The Algona Republican from Algona, Iowa on October 28, 1891 · Page 7
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The Algona Republican from Algona, Iowa · Page 7

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Algona, Iowa
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Wednesday, October 28, 1891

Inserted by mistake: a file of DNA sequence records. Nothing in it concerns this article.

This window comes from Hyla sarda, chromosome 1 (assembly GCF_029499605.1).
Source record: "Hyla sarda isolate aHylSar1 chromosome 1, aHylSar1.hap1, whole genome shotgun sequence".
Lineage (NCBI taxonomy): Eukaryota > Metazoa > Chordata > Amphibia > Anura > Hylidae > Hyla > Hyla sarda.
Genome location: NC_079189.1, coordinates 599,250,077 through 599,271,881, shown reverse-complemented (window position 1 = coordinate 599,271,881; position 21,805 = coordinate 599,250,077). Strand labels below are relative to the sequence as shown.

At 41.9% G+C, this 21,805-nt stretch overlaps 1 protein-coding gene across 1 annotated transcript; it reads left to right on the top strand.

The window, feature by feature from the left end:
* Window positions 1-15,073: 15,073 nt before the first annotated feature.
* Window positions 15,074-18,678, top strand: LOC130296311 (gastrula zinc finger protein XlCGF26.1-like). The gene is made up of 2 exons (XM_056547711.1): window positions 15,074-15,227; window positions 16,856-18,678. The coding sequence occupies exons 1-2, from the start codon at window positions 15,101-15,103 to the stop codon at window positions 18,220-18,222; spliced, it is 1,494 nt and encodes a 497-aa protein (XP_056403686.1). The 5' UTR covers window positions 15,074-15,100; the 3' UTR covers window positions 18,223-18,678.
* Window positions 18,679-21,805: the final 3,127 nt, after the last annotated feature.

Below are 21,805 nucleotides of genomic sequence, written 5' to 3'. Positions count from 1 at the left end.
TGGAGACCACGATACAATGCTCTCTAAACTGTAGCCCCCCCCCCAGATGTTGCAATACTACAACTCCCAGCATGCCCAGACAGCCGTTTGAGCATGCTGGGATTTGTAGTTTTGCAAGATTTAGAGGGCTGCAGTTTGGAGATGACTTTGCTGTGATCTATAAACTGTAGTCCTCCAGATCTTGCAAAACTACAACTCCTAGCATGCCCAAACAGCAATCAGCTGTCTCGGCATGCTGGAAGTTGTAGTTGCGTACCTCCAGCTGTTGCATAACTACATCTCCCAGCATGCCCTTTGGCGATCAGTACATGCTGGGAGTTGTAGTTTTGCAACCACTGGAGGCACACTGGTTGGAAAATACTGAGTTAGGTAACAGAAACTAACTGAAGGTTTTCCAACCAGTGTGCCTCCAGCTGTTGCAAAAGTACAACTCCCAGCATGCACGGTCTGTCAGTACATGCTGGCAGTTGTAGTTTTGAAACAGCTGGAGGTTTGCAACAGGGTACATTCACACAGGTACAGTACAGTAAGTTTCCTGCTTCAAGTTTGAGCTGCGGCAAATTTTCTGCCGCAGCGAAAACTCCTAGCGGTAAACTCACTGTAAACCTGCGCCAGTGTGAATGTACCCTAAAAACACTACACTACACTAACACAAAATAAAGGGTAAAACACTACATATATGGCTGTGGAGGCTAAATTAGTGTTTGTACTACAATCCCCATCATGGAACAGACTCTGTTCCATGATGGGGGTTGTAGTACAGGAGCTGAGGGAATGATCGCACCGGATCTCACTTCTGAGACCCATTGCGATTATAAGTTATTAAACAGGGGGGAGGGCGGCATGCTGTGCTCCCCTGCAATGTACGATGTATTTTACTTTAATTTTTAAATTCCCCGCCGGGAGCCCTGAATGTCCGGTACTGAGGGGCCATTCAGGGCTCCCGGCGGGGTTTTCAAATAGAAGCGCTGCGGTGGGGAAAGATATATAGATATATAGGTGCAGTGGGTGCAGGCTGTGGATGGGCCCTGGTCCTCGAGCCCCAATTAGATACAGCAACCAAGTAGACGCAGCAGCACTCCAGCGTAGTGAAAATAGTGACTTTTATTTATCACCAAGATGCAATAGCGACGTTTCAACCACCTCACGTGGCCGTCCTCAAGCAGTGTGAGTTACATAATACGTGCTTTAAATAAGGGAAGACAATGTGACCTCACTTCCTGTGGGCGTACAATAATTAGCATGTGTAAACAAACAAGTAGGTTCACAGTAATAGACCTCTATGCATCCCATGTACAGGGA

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Farm and Stock Yard. JAMES WII«SON, Thotnettle of Iowa pastures fti Allot* a la well advertised. Plow deep furrows within a few Inches of the carrot rows and they will como out by hand. -~j wealthy men of the country ar How employing graduates of the agricul .tural colleges to manage their farms fo them. Tho late drouth teaches us that wo must not trust rain and pastures entire ly. We are not all grazing on virgin prairie with boundless grass. In weaning young colts do not forge loots of some kind if they aro kept in doors, and romombor clover hay is better for them than any other hay. Drilling, wheat on newly plowed clo- Ver sod we find will not complete tho job. The drills gather roots, and do not go 4pep enough. A light harrowing was necessary. The wise men of the East say hog Cholera is caused by filth. Tho germ kind is no rospoater of cleanliness. Filth nfay have been present at the beginning. Hogs on clean pastures are as liable aa any. Tho ranchmen report depleted herds. The fall rush from dry pastures has depressed prices. When every farmer is •well prepared to hold his herds to the finish there will bo less fluctuation in value. Storing roots for convenience in winter feeding is a question that deserves consideration. It pays to have mangels for milk cows. They should be stored conveniently so they can be had. It is easy to do it in bank barns, or root cellars. Now departures have been taken by some county fair associations this fall. It will be interesting to see the results. They have been loaning away from instructive, toward exciting exhibits. We think the county fair system will go iu two directions; one toward the industrial exhibit, and the other toward fun. Papers are now being prepared for the dairymen's convention at Waverly, on November 11, and the breeders' meeting at Waterloo, December 1. The brightest farmers in Iowa will be present and it would require a good deal of money to buy as much good reading matter as will be discussed there concerning practical farming. The horse grower may as well determine to get rid of barb wire around horse pastures. The damage is too great. We may escape for years and then have something ruined that would pay for any kind of a fence. Smooth wire, pickets, boards, hedges, wovon wire, anything but barb wire around a horse pasture. _ We cannot open pits in winter, nor can we carry roota from tho house cellar to any extent. Arrangements must be made near the bums where roots can be put in by the load and got out without trouble. Keeping young things thriving, and keeping cows iu milk during severe weather requires something luscious, and roots are worth more than their analysis suggests. Hunting for something in an old granary the other clay, we found reports of experiments in dairying under Prof. Kuapp at Ames, conducted by J. N. Munccy, now of Jessup, years ago, roach- ing conclusions about setting milk, raising cream, churning, analyzing, and all that, as correctly as the experiment stations are now arriving at, and covering the identical questions that some experimenters regard us new. Xow for John Bull! Our pork goes to Germany and Denmark. Bring the pressure on .Tohu, to let in our beef. Ho knows it is much healthier than his own. We pay him millions every year for stock. He insists on our steers being killed at the landing on the theory that we have the lung plaguo. Wo have ox-, terminated it. John knows that Ho has it in plenty yet. Ho would save a good deal if his herds wero as clear of it, ijohn is cross about tin and tho McKin,'ley bill, but the steers must go. He many nice little profits by us, car- i mail for us, and all our products. ;He must be neighborly. Speak to him, Hr. Rusk. Corn is very plenty. It will be carried over by many farmers. The rats work havoc where they are permitted to breed .unmolested. Cribs should be above the ground so far that rats can not burrow and yaiee the earth up to the bottom of, the cribs. They can not live in corn cribs during tho cold weather. It la nos- fiible to kwp them in subjection if they have no direct communication between the ground and the crib. So put the crib up so they can not make the connection by burrows. The Iowa experiment station conducted an experiment to show that the quality of milk is effected by feed, and proved that. The station incidentally showed that corn is not a perfect ration for a milk cow. Rro. Bennett says, "the corn ration is simply abominable." • Wo thfhk it is not all it should be, but it is what nineteen-twentieths of Iowa animals get, year in and year out. Mr. Bennett says "it would be interesting to knowthe normal yield and quality of these cows on ordinary food." If corn is not ordinary food, what is, in Iowa? All feed effects the quality of milk, one way or another. The station took what would do it pronouncedly, other feeds will do tho same, in comparison, if one is better balanced than tho other. The station hushed tho story that breed, only, affects quality. A business-like use of credit is one of tho means of money making. Whoever has property not ready to sell, or property that is being crowded upon the market in great abundance below the cost of production, has a right to use money by borrowing. The staple products of tho farm are usually dumped upon tho market at certain seasons as soon as they are ready. Wheat, corn, wool, thin cattle, dairy products and the like, go promptly into the hands of speculators. They manipulate markets more or less, naturally. Thrifty farmers always hold when the crowd sells, and usually make money by doing so. It is the farmer's duty to himself to prepare to hold, and his privilege to hold as long as he pleases. It is in tho line of farmers' education to study when to sell. The farmer must perpetually anticipate adverse weather for some purposes or he will suffer. The intense heat of the latter half of September ripened tho corn and was a Godsend, but the pastures suffered, the waters receded and fall plowing has been hindered. We have been saying something about preparing for bare pastures. It is necessary if we make animals pay. We have had perfect weather. The low temperature of July and August gave us tho best conditions for the oats crop, the extreme heat of September ripened our corn, but scorched our pastures. We could not have corn without the heat. We can have cattle feed with it. In fact, the one thing many European farmers lack is heat. We lack moisture, but we can farm so as to have abundant crops of all kinds with our rainfall, owing to the great excellence of Iowa soil. The fall plowing will be late—some of it— but that can be overtaken. There are sixty-nine oxporiment stations in the United States. Each station is an aggregation of specialists. A few stations have added practical farmers to their lists of investigators. The stations do the best work where each specialist has free scope in his own line. Tho tendency in the West is toward work in which the people of the State in which the station is located are interested. A study of the reports shows that the soils and climates and grains and fodders of iach locality in their relations to milk and meat production arts getting attention. The reports of the stations are tho best agricultural literature of the day. Indeed, the only writings on agriculture in the West that apply to its agricultural development uro found in the station reports, and in the contributions of practical farmers to the press of the State. There is, now nnd then, a farm journal west of the Alleganies like our Homestead, but they arc scarce. Dr. Wallace tells us that nowhere in Europe did he find soil that would grow successive crops of clover. They are jompelled, over there, to rotate crops— excepting grasses that grow in successive crops. We call attention to this to make tho point that we can get better returns here on the prairies by rotating. We follow com with corn, and on some of our heavy lands corn grows bountifully year after year, but that is owing to con- .uriee of preparation, and not at all to anything we do to make corn grow. It will be settled upon that tho most profitable agriculture is' to follow one crop with another kind, and never—except with grass—to call for two crops of one cind A distinction should be made bo- ween crops that feed themselves and hat must be fed. Clover feeds itself and f eeds what follows it. We got our best sora crops after clover, and we get our best barley, wheat, oat and root crops after clover. We have learned that tim- »thy does well while It feeds upon the jlover roots grown the previous yew. In our developing system tho sugar beet is to play a part. It will be found that the beet must bo fed, and that it must have intervening cfopa. In fact it is not good farming to grow any one crop continually, without a change, except self-feeding grasses, nor will the prairies do their best until a rational system of rotation is arranged, in which the recuperating crops equal the depleting. Oil, BAtlONS, Farmers are turning attention to oil meal as a valuable feed. Some are feed- Ing it exclusively. This is just as groat a mistake as feeding corn exclusively. No grain is a perfect ration for all purposes, nor is anything else. Milk is perfect for a child, and good for adults. Grass is nearest perfection for growing Btock. Oats and barley come near being perfect for working animals, and corn is peerless as a single fattening grain, while (lax seed is the most Qpwerful of our northern grains. The most economic Iowa feeding is generally donowitli corn tempered with oil meal. Tho mixing for practical men must depend on the price of each. The "German ration" we hear so much of is two and one-half times the fat in any combination of grains, added to the starch feature, then lot tho albuminoids or Hash forming feature stand as one to five and four-tenths of tho starch, or carbohydrates. This is a division worth considering, but for practical feeding, get the cheapest and balance it as well as the cost, the health of tho animal, and assimilation of the whole by the animal will justify. It has come to the time when we can not afford to let the Eu i lopeansgetour oil meal,cotton seed meal, bran and the like, because we need them to balance our corn crops, but the exclusive feeding of oil meal will not pay unless it is very cheap, and the stock is on grass. Then either oil meal, or corn meal, may be properly fed alone, because the gross is a perfect ration and leaning too heavily in any direction with very cheap grain may make money. Profit must always be considered in feeding. __ ECONOMIC FEEDING. The feeding season is at hand. Progress in feeding from tho standpoint of the Iowa farmer is the proper balancing of the corn ration. There is little to be made,comparatively, in the methods, but in mixtures much is to be learned. Our corn is a peerless crop, and is doing us yeoman service. Observing men see that the corn of itself is not as good a ration us it is when it is mixed with bran, oil meal, outs, peas, beans or barley, for beef, mutton, pork or milk, nor is it as good alone as it is when tempered with roots and oats for growth and health. Iowa farmers can grow everything necessary to make perfect rations. Sometimes bran is cheap, sometimes oil meal. This fall they arc not so cheap as last fall compared with the price of flax. Farmers can grow their own flax and feed it ground into meal when the oil meal is dear as it is now. Ground flax is just the thing to feed with corn fodders, oat straw or timothy hay. It is not quite the thing to feed extensively with corn, but a little can be fed with profit. Iowa farmers can grow flax profitably to feed, say one acre to every ten of corn that is to bo fed on the place. We would not sell flax at present prices. It is the cheapest feed to mix with corn in the State to-day. Experiments plenty have proved that it pays to mix flax meal, with the oil in, or out, with corn. We would feed it in, this fall. Every animal on the place will be benefited by a little flax meal in its ration. Fattening animals can stand from two to five pounds a day. They will not assimilate as much flax meal with the oil in as with it out. Watch tho feeding and temper the amount to suit the animal, but by all means feed some and see the effects, particularly in the finishing months. FLAX SEED ME At, AND Olt MEAL. We got more inquiries just now about feeding flax seed meal and oil meal than on all other subjects combined. Flax meal is ground flax seed. Oil meal is ground iiax seed with the oil pressed out. Flax sells as low as seventy cents a bushel in parts of Iowa we hear from, and oil meal is quoted at $24 a ton in our correspondence. The question is asked: "Which will I food?" Tho price by the ton is practically the same. The oil meal, after the freight is added, is the highest by the ton, but these prices are locality prices, and we can only generalize on the subject. The farmer naturally desires to feed what he has at the same price, if it is as good as selling the flax and buying the oil meal. We think oil meal is about at its value compared with the price of corn, while we think tho flax combine has cornered the seed. ftA.fl per c*nt oil fn it- Oil meal has from 3 to 8 per cent, of oil left in it Flax seed meal has 21.7 per cent, of protlno in it— & term eynon- imous with albumen for practical purposes—while oil meal has 20.5 per cent of protinc. This protine, or albumen, is what is wanted in feeding. The oil meal has more of It than the flax seed meal in a pound, because there is less oil in the oil meal, so called. Our field corn has only 10.0 per cent, of protine and 0.5 per per cent, of fat. But corn has 05.7 per cent, of nitrogen, free extract or starchy matter, while iiax seed meal has only !!).(> and oil meal 20.8. The same amount of protino matter remains in the oil meal after the oil is expressed, but it is, of course, a greater per cent, of tho whole. The protine of the fiax is what is wanted to add to a corn ration. It would seem then to be profitable to get "oil meal" without the oil to fatten cattle with, but if tho farmer desires to tone up a straw stack, or corn fodder stack that has little fat, the full iiax seed meal would be the most profitable. Oat straw hfis2 per cent, fat, and corn fodder without the ears has 1 per cent. The farmer must determine which feed will answer his purpose best. The Iowa experiment station found that calves could digest or assimilate so much iiax meal. After that scouring set in. See Bulletin No. 14, sent free on application. Wo have taken figures from Armsby. Five or six times us much starchy matter as albumen is considered a well balanced ration. The oil or fat in a grain is multiplied by 21 and the product added to the starch feature or carbohydrates in getting the ratio. Another feature of these feeds requires consideration, that is digestibility. It is not very well determined, but a higher per cent, of flax meals are digested than of corn. Besides, flax as it perfects the corn ration some way we do not understand, enables animals to make more of their corn ration. They are healthier, less liable to scour, have better coats and make weight faster. Bulletin No. 14 tells of a sow and pigs that made seventeen and three-tenths pounds of gain from a bushel of corn that included a little iiax and barley meal. Of one thing we would caution feeders. If you feed flax in any shape heavily you can not follow it with other feeds and keep up the same degree of thrift. Finish animals with it if you feed heavily. A little is good for any animal. Heavy feeding of flax in any form will cause pregnant animals 10 abort. We would ojill attention to the mot Hint we JIM; iocafnd liere |'fnii;iiii-nlly, for Miemaiiulac- IIII-P jii.-d n/ile of oriM-rery work in Marble. <<ruiniu.-nnisr.oiit*. We im\v liiivft and intend M hi'cp in .stock a fair liui*. of iinislu'i] Munu- iiieius. Hf:t«.lsUi!irs. eti-.. uml will uuariititee a<l work to tic e..|iinllo Hie l>m. We are the oniv iiiMiiiifru-turcixif (••MiiPtc.ry work in Kos- siulj CD. Tlifrefiir*.picas'? t'ive'us ii call before placing your order mill l>c coiiuiicwl licit by lair and liounrat-ln dcnUm-, vui urn worthv vour I'.'ilriii.aiiC. ALGONA MARBLE WORKS, SHELLEY & HALL, Proprietors, Knst State St.. AlK'Uin. Iowa. f * tte ", t " *> r W. I,. DoBalns Shoo*. tS «, 8a J C r !u you ? plnco nHk )OUI to nend for ciilaloifue, uveuro (li< •MCOUCV, and get them Tor you. - NO SUBSTITUTE. _ THE BEST SHOE IN THE TOLD FOR THE MON£y? It ia a seamless sUoe, with no taelis or \\-ur. tlireuU to hurt Uiereet; mscJo of the best iluo ciUC, stylish uua easy, uuU because u-e make worn e/Mn i>f tl.u unule titan any other manufacturer, it cyuaJs lir.uU- suH-ed shoe* oostiuij from $3.00 to S5.UO. 'if-'PS, OOfJeiiuluc liaiiii-Hiitvfd, tho finest calf sv+jta slioe cYor offered for gs.uij eyuuls French '•'•r.wtcd shoos wUloU cost from {«.<) -to SIS.'JuX *$& °° ' ll'fU<J-W<MV<;<J Weir Hliofi, Una c.-.tf, ..* - -<;< e iofi, na c. stylluU, comfqrtablo u-j(i duraUlu. The 1 wi snou ever olTuroil at thin i-rlye ; sumo grade us cua- '••'i'i-iuwlj sboea contjug (ruiu $o.w to su.on. CS «5J Police Mlioci Farmers, Kallniad JFru ami Letter Carriers s.11 wear them; l.r.cTiilf. u«, (Miuutli luslda. lioavj- threu wilvu, i-.-Utu- .-.l.ia OUKB. Ouo pair will wear a year. '.''?, '-y »S> fiuo euH'j no better sbou ever cfiYrea nt •vUt£« this prlcoj ono trial will couvluuo U.uso w bo want a »lioo for comfort sud service. Wi.OO WorUiniciunn'B shoes gtroug mid durable. Those who aro very ' ~, "* *• •*••/ IBHWHIH »v_ „ w „. ..^.v,, » i*\in\j 11 uivu jrlTcn tbera a Wai will wear uo other make. $••£.00 and 81.75 school sbot'B nn; w-wvwv U.MU ff i. . f if nvuuui buuun lin; ',r/ "— w° ru by*! 10 boi'" everywhere; they Bull i tliofr merits, as tho increasiug sales show. ) ?)<f|3A<s 83.00 lluud-neweil shoe, best •*"***,• ** •*» Domjolo, very stylish; equals Freuda • iiIKirted shoes costing from gl.iK) to go'.tlO. Ladies' !i.50, 8i.«« uutl $1.75 shoo for i i-isea aro the best flneDougola. Stylish aud durable. : .tuition.— See that W. L. Douglas' name and •nee ure stamped on the bottom of each shoe. V/. L. DOUGLAS, Brockton, Mass. F. S. Stough, Agent WAGONS ^ BUGGIES MANUFACTURED BY DETROIT, 7VUQH, If you wish the easiest riding, most durable an4 attractive Wagon or Buggy made, d^i your Denier fo sAov> you these goyds* A written warrant^ furnished with every one. Take »p other. You may as nU have the J2JgS2\ Jt costs no more than an inferior SENT »F Premiums for Every Subscriber OF THE REPUBLICAN, ELEGANT PORTRAITS FREE DESCRIPTION OF THE PORTRAITS- An elegant, Crayon Lltho B rnp!i picture FREE to all subscribers of HEPUHLIOAN. To all who pay all arrearages and one year in advance from the date of payment we will -give any one of the Crayon Lithographs listed OelOW KttKK AS A PREMIUM. To all new subscribers who pay one year in advance from date of payment we will give any one of the Crayon Lithographs listed below FKEE AS A I'HISMIUM. LIFE-SISED BUST PORTRAITS OP PROMINENT HEN. Crayon Lithographs, printed in one color, as fine as steel Size of each, 22x28. U. S. GENERALS. Andrew Jackson, U. S. Grant Winfleld Scott, Henry W. Halleck Phil n. Sheridan, Frank P. Blair. Benjamin Harrison. Thadeus Kosciuszko, Jan Sobieski, (fullflcnre.) Philip Kearney, Goo. Washington, Jas. A. Garficld, John A, Logan, P. J. Osterliaus, Ka/.imier/, Pulawski, John E. Wool, ' Geo. Stoneman, , Jlussell A. Alger, Wm. T. Sherman, Geo. G. Meade, W. S. Hancock, Ileintzelman, W. B. Franklin, Admiral Farragut, Admiral Porter, J. C. Fremont A. E. Burnside, E. O. C. Ord, Commodore Poote. CONFEDERATE GENERALS. Robert E. Lee, Jas. Longstreet, G. T. BeauregardjAmbrose P. Hill, J. E. Jonnston. Kichard S. Ewell. PROMISCUOUS. Abraham Lincoln Jas. G. Elaine, W. E. Gladstone, L. P. Morton, Prederich L.Jalin Lafayette, John Brown, Fred Douglass, Wm. Penn, Pizarro, Win. Windom, Geo. Bancroft, AdelinaPatti, ,Groyer Cleveland, Alary, Queen of Scotts, Thomas Jefferson, Duke of Wellington, .Gustave Adolph, Jefferson Davis, in 1864, Jefferson Davis, in 1889, Dan O'Connell, F. II. E. Von Ilumboldfc, La Salle, Daniel Webster, Chas. Dickens, Harriet B. Stowe. Chas. S. Parnell, Mrs. F. C. Cleveland, Benjamin Franklin, Emperor Napoleon I. Emperor Frederick II. Christopher Columbus. Fernando Cortez, Robert Emmett. John Smith, De So to, Dr. Kobert Koch. Jenny Lind, COMPOSERS. Handel, Bach, Mozart, Haydn, Liszt, Weber, Wagner, Rossini, Gounod, Auber, Verdi, Flotow, Chopin, Lortzing. POETS. Shakespeare, Longfellow, Goethe, W. C. Bryant, Oliver Goldsmith,Robert Burns, Lessing, Byron, Uhland, Tennyson, Gluck, Beethoven, Mendelssohn, Meyerbeer, Schubert, Schumann, Schiller, John G. Whitter, Thomas Moore, Scott, Koerner. GSNEBALS ON THBIE V/AR HOUSES. Each General on a sheet 22x28 inches, One color, plain. John A. Logan, Joseph Hooker, Benj. Harrison. Frauz Sigel, Winfleld S- Hancock. Geo. B. McClellan, T. J. Jackson, G. T. Beauregard. Geo. Washington,!!. S. Grant, Wm. T. 8herman,Pliilip II. Sheridan, Jas. A. Garfield, W. S. Bosecrans, G. A. Ouster, Robt. E. Lee, N. B. Forrest, Geo. II. Thomas, Geo. B. Meade, Ambrose E. Burnside, P. J. Osterhaus, Jas. B. McPherson, John Morgan, Jas. E. B. Stuart, MISCELLANEOUS PICTURES. All the Presidents of the United States from 1789 to 1889. In one color. Copyrighted. On sheet22x28 inches. Our patrons will please notice that this is the most important and historical group of its kind ever published, as it now, of course, for the first time, embraces an exact period of one hundred years. Centennial Inauguration. Size, 22x28 This picture is intended as a Souvenir of the Inauguration of the Presidency of the United States, 1789 to 1889. The Commanders-in-Chief, G. A. R., executed in fine steel tint. Copyrighted. Size, 22x28. The Knights of Labor Group Picture. This is the only true and authentic Knights of Labor picture extant. The Irish Members Group. Copyrighted. Size, 22x28. The above picture shows the interior view of the House of Parliament, and a correct portrait of each member in his seat. President Harrison and His Cabinet. Size, 22x28. Each bust portrait in this group is nearly half-life size. The Great Conemaugh Valley Disaster. (Size, 28x42 inches. In one color. This is the only true and realistic picture yet published showing the horrible destruction of Johnston, Pa., by blood and fire, with other graphic scenes—the most disastrous flood of this age. Family Record. In one color. Copyrighted. Size, 19x24. This forms a very pleasing and beautiful picture when framed, ana contains space for photographs of parents and ten children. Ko family should be without it. The Great Louisville, Ky., Cyclone, Tornado and Fire. Size, 28x42. Family Record. For colored people. Size, 19x24, This is the first and only picture of its kind in the market. It contains spaces for photographs of parents and ten children. Three Mottoes-Faith, Hope and Chanty Size of each 12x26 inches. America's Greatest Patriots. Size, 22x28 inches. The Founders (I. O. O. F.) of Oddfellowship in America, Size, 22x28 inches. FAMILY &BOUP PICTURES. All the below in colors and plain black. Size of sheet, 22x2S inches. The Harrison Family Group, in two colors. In one color. The above group picture is made from photographs kindly presented, us by one of the members of the family, thus securing a true likeness of each portrait. > The Garfield Family Group in colors. In one color. Copyrighted, . The Garfield Family Parlor Group in one color Copyrighted. The Grant Family Group in colors. In one color. Copyrighted, President Cleveland and, Wife in one color. This is decidedly the finest picture of its kind in the market, ing tbe President and his Wife ia the Library Uoomof the White with other appropriate surroundings. George Washington Group at Mount Vernon. This is made after the histowe family group piptur« BOW in', $stom gallery in. Washington. General John A. Logan $04